Story clichés I'm tired of

Reads: 745  | Likes: 8  | Shelves: 1  | Comments: 7

Status: Finished  |  Genre: Editorial and Opinion  |  House: Booksie Classic


Right off the bat:
1- Do you ever feel like the plot to most love stories is redundant? That's because the majority of fictional romances happen like this: A and B meet, they fall in love, something gets shitty, they argue and separate, and then they get back together at the end. If you want your romance to be memorable, for the love of André Aciman break out of this mold. It's overused. 
2- If you're writing an erotic scene, don't go for "cock" or "dick" and definitely not "pussy". It's distasteful.
2- Create villains that are less caricaturistic and more human, with complex personalities and, yes, positive traits. Don't be afraid of messing with your reader's brain. Make it difficult for them to pick a side. 
3- On that note, your main character doesn't have to be a just, brave, beautiful individual that poets sing songs about. They don't always have to do the right thing, they don't always have to know what to say, and sometimes they might not deserve good things to come their way. Let them make bad decisions and be awkward and mess things up. Make them stingy or a little too indulgent. Make them clumsy. Let them have an affair. It's okay if the reader will find them annoying at times, as long as you give them something to stay for.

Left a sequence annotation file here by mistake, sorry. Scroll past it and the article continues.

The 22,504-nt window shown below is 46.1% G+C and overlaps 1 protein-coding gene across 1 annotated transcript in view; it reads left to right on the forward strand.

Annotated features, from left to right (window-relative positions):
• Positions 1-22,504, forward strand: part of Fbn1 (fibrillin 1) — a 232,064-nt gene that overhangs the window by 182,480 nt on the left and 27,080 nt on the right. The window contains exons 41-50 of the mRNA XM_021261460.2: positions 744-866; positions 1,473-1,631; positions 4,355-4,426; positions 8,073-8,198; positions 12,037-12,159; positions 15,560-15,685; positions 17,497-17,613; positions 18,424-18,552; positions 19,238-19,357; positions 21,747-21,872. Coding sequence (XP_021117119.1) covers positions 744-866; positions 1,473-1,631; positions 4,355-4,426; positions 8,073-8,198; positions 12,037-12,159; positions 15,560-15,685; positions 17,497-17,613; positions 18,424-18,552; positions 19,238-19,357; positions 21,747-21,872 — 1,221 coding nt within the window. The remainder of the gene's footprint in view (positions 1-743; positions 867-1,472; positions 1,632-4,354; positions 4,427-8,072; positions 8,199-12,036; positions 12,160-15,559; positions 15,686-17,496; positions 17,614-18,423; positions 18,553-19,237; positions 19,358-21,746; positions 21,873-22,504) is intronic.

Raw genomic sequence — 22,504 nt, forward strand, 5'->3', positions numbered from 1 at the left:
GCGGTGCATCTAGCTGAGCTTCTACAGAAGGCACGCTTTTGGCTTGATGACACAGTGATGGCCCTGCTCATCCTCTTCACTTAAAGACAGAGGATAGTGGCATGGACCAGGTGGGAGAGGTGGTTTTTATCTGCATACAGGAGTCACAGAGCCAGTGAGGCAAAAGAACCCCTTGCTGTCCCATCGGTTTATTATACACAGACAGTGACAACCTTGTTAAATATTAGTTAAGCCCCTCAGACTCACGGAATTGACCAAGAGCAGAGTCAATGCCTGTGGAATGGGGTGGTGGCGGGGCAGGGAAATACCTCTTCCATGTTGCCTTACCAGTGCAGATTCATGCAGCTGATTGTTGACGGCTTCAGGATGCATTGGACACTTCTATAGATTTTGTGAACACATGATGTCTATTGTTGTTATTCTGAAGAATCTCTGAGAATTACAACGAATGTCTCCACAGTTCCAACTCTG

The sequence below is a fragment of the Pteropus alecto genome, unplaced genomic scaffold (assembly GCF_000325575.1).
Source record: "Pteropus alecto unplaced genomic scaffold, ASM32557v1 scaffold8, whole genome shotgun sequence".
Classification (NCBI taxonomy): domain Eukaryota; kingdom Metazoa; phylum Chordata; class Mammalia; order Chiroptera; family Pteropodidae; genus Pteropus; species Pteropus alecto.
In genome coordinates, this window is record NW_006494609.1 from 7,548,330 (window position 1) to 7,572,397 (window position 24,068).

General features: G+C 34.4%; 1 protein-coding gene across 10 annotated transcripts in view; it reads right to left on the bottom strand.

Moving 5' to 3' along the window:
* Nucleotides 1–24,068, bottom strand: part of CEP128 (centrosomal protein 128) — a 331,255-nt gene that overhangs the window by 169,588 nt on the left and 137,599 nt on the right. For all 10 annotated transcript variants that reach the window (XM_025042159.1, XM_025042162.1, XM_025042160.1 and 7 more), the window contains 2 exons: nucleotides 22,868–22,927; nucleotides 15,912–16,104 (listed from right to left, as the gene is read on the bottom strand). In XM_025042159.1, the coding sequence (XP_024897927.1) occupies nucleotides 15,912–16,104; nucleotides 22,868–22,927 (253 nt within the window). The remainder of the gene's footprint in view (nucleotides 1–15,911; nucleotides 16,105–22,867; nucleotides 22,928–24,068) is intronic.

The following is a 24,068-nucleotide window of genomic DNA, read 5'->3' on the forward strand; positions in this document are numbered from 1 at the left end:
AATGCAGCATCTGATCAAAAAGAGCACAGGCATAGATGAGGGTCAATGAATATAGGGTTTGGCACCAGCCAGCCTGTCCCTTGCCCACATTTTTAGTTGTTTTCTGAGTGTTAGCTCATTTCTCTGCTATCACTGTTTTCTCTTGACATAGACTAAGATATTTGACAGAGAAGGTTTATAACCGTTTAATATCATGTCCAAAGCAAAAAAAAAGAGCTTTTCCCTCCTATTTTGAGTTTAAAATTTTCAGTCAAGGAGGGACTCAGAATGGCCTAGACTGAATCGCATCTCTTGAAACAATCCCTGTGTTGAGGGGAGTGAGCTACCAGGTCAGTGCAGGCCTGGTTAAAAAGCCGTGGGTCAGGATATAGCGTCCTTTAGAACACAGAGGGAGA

4- If your character description starts off with "[character] wasn't like other girls": stop. Rewrite that shit. Unless your main girl is a professional sword-swallower, has purple skin with a tail, or sells voodoo dolls for a living, chances are she's a lot "like other girls". If you're using this phrase to emphasize that the main character isn't girly (or hates girly things), consider that femininity isn't bad and a strong heroine doesn't have to be masculine. She can rock everyone's shit and still be on time for her pedicure.
5- Don't describe your character in one block of text. Treat descriptions like salt and sprinkle all over the story. Is the character getting ready to go somewhere? Say that their black locks are always tangled when they're in a hurry. Are they picking out an outfit for that particular event? Mention that they always choose this color because it matches their olive complexion. 
6- Now that we're talking about descriptions, PLEASE branch out! I've read so many stories about petite women and tall, strong men with a jawline sharper than a kitchen knife. Believe it or not, dear reader and potential writer, there are many body types and if Helia with the flowy auburn hair is the nth petite character I've read about, chances are I'll be sick of her from the minute you described her dainty little frame. Write about a chubby character, or a small, thin man. Write about a woman who's 6ft tall or has wide shoulders and a smaller waistline; she'll look like a superhero, I promise
7- Speaking of petite female characters, petite is French for smallWhich means your main girl should have A or B cups at best. If she's short and has DD cup breasts, you're describing an apple or an hourglass figure, not a petite one.
8- Give your character physical imperfections; a gap between the two front teeth, acne, a crooked nose, a scar... It can make them more likable. If your MC looks like Hercules, or Venus, or Hermaphroditus, I'm sure they're very attractive but again, it's boring.
9- Don't expose everything your character is thinking or feeling. Let the readers analyze for themselves every once in a while. That's the beauty of reading. 
10- Watch out for any contradictions in your character's personality. If they're timid, they probably won't be blurting out witty remarks or the life of the party.